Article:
The incentive to technologize the whole drama enters thus: Managers are answerable (sometimes legally) for the conflict on which they also feed. Especially in a corporate setting, some kind of “CYA” becomes necessary. Judgments made by an algorithm (ideally one supplied by a third-party vendor) are ones for which nobody has to take responsibility. The more contentious the social and political landscape is, the bigger the institutional taste for automated decision-making is likely to be.

Political correctness is a regime of institutionalized insecurity, both moral and material. Seemingly solid careers are subject to sudden reversal along with one’s status as a decent person. Contrast such a feeling of being precarious with the educative effect of voluntary associations and collaborative rule-making as marveled at by Tocqueville. Americans’ practice of self-government once gave rise to a legitimate pride—the pride of being a grown-up in a free society. Being a grown-up means many things, one of which is that you are willing to subordinate your own interests to the common good at crucial junctures. The embrace of AI by institutions as a way to manage social conflict is likely to further erode that adult spirit of self-government, heighten the sense of being ruled by Nobody, and contribute to the festering sense that our institutions are illegitimate.

The Temptations of Deep Nudging

Of all the platform firms, Google is singular. Its near-monopoly on search (around 90 percent) puts it in a position to steer thought, and it increasingly avows that the steering of thought is its unique responsibility. Famously founded on the principle “Don’t be evil” (a sort of libertarian moral minimalism), it has since taken up the mission of actively doing good according to its own lights.

In an important article titled “,” law professor Adam J. White has detailed both the personnel flows and the deep intellectual affinities between Google and the Obama White House. Hundreds of people switched jobs back and forth between this one firm and the Obama Administration over eight years. It was a uniquely close relationship, based on a common ethos, that began with Barack Obama’s visit to Google’s headquarters in 2004 and deepened during his presidential campaign in 2007. As White observes:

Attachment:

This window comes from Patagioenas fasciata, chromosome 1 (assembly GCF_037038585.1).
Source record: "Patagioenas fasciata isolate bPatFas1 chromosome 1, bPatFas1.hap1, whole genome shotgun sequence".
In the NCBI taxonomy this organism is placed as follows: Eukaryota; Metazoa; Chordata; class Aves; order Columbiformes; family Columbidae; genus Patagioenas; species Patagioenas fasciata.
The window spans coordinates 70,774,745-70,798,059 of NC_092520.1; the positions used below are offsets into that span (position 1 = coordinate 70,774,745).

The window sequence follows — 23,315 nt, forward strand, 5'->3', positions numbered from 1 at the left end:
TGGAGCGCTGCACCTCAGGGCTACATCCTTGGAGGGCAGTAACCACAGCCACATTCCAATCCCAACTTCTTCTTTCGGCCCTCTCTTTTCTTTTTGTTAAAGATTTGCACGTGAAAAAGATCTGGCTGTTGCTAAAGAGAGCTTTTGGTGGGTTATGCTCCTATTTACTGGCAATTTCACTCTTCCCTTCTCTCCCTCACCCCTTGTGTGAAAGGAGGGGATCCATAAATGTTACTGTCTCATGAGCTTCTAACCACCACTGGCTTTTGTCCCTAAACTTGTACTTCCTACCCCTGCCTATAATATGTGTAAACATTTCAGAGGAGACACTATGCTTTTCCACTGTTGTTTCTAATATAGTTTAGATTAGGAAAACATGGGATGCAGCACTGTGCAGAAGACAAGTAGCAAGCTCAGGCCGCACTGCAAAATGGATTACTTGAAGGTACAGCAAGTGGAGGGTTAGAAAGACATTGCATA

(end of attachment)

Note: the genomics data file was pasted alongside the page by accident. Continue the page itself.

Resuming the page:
Both view society’s challenges today as social-engineering problems, whose resolutions depend mainly on facts and objective reasoning. Both view information as being at once ruthlessly value-free and yet, when properly grasped, a powerful force for ideological and social reform. And so both aspire to reshape Americans’ informational context, ensuring that we make choices based only upon what they consider the right kind of facts—while denying that there could be any values or politics embedded in the effort.REF

One of the central tenets of progressives’ self-understanding is that they are pro-fact and pro-science, while their opponents (often the majority) are said to have an unaccountable aversion to these good things: They cling to fond illusions and irrational anxieties. It follows that good governance means giving people “informed” choices. This is not the same as giving people what they think they want according to their untutored preferences. Informed choices are the ones that make sense within a well-curated informational setting or context.

In its capacity as Directorate of Information, Google sees itself as “definer and defender of the public interest,” as White writes. The trust people place in Google is based on its original mission of simply answering queries that reflect the extant priorities of a user when, in fact, the mission has crept toward a more tutelary role in shaping thought.

It takes a certain amount of narrative finesse to maintain a suitably “democratic” self-image while also embracing this tutelary role. This is the predicament of the tech firms, and it is the same one Obama had to manage for himself. In his 2007 remarks at Google immediately before launching his presidential campaign, Obama referred to the firm’s origins in a college dorm room and drew parallels with his own trajectory and aspirations. “What we shared is a belief in changing the world from the bottom up, not the top down; that a bunch of ordinary people can do extraordinary things.”REF This is the language of a former community organizer, but it is a peculiar sort of “bottom up” that is meant here.